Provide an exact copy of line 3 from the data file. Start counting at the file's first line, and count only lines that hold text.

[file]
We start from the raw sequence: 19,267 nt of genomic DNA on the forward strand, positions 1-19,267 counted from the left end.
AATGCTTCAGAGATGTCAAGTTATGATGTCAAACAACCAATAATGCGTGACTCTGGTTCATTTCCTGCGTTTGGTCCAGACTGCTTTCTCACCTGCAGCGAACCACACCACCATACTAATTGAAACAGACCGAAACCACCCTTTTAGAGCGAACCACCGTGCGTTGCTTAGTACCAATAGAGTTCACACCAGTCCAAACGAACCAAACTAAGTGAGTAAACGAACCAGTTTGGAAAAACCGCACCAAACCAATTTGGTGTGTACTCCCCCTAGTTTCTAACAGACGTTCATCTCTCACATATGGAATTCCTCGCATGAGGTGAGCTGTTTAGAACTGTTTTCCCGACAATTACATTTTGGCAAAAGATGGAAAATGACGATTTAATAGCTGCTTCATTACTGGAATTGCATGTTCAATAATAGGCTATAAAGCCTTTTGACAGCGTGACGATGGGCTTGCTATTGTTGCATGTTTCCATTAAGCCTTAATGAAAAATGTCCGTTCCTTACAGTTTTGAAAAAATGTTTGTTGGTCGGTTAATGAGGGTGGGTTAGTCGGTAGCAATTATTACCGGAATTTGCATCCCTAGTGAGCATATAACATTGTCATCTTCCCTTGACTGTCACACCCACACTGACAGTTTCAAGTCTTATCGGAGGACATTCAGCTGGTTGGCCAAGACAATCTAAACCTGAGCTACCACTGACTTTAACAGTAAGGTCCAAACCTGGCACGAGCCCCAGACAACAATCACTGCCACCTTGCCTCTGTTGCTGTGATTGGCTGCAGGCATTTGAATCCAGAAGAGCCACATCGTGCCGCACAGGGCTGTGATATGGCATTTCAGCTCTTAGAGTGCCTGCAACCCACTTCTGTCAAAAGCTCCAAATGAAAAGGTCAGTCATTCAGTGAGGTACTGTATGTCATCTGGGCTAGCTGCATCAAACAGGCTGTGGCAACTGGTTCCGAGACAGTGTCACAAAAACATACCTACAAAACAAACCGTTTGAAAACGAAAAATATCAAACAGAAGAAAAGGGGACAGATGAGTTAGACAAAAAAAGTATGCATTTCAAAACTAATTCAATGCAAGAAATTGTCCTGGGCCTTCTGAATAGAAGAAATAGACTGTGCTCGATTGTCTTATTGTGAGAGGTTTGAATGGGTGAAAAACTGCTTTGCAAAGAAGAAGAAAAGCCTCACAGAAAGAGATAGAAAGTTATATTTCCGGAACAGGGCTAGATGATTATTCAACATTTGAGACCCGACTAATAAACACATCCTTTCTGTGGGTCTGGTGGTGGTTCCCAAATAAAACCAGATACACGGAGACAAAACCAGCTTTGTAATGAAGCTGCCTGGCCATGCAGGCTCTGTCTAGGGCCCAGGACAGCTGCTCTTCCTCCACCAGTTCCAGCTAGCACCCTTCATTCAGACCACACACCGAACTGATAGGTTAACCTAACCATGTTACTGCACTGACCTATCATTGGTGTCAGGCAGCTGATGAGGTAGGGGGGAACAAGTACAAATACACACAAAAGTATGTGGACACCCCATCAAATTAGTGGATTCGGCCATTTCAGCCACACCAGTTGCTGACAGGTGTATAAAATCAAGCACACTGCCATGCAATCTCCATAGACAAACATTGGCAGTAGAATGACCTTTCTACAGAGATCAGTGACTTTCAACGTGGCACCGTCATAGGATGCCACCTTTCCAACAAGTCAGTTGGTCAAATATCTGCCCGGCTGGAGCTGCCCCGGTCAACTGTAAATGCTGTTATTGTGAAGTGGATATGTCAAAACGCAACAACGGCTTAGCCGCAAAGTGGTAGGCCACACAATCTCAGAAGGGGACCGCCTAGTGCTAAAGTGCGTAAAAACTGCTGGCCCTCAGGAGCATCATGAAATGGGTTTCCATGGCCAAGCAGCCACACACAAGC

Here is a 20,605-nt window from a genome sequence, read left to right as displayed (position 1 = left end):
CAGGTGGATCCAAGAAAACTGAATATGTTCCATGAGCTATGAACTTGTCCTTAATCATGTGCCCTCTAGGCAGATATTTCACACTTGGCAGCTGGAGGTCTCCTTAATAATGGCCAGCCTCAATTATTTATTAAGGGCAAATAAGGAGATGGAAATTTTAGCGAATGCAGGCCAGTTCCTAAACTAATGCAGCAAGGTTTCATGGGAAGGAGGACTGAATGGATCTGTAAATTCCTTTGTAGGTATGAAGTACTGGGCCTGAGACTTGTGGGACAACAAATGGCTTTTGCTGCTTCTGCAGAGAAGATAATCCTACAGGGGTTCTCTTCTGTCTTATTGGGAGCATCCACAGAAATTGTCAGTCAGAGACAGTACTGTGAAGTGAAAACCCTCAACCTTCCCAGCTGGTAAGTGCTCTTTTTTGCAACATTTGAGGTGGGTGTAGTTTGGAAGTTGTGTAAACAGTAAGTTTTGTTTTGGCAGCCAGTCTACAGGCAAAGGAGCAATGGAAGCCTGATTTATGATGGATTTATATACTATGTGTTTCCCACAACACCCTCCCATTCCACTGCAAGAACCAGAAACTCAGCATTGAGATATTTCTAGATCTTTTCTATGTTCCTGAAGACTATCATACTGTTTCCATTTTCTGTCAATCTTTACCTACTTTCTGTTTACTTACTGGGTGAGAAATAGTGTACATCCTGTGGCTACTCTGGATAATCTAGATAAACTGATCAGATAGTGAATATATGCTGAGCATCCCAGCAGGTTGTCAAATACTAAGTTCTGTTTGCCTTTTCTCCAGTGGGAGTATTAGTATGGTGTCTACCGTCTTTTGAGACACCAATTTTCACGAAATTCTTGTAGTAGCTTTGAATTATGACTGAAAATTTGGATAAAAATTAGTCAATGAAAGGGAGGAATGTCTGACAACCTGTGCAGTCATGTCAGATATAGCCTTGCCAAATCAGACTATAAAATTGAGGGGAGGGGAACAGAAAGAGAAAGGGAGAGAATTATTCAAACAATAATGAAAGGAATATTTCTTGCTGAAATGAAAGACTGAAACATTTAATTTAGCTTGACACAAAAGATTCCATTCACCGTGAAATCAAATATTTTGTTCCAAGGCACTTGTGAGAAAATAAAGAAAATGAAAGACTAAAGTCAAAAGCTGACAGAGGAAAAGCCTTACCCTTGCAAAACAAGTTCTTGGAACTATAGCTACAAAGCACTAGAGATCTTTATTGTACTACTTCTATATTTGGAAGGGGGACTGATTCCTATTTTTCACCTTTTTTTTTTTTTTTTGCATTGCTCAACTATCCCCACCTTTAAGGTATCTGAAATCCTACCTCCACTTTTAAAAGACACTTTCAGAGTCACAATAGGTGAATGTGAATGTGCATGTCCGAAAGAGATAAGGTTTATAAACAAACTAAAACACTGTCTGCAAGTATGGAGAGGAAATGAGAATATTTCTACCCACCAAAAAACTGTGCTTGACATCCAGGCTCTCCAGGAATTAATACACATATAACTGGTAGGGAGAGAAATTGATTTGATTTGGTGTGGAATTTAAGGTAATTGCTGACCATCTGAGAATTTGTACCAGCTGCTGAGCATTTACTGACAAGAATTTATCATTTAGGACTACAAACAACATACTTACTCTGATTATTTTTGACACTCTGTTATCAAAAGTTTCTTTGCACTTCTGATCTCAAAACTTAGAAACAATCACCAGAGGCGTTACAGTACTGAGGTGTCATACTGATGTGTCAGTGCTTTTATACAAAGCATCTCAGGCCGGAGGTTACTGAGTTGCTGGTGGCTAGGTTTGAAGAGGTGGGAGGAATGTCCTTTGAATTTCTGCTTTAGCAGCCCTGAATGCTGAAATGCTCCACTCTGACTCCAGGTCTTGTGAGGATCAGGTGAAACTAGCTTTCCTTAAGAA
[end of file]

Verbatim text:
Here is a 20,605-nt window from a genome sequence, read left to right as displayed (position 1 = left end):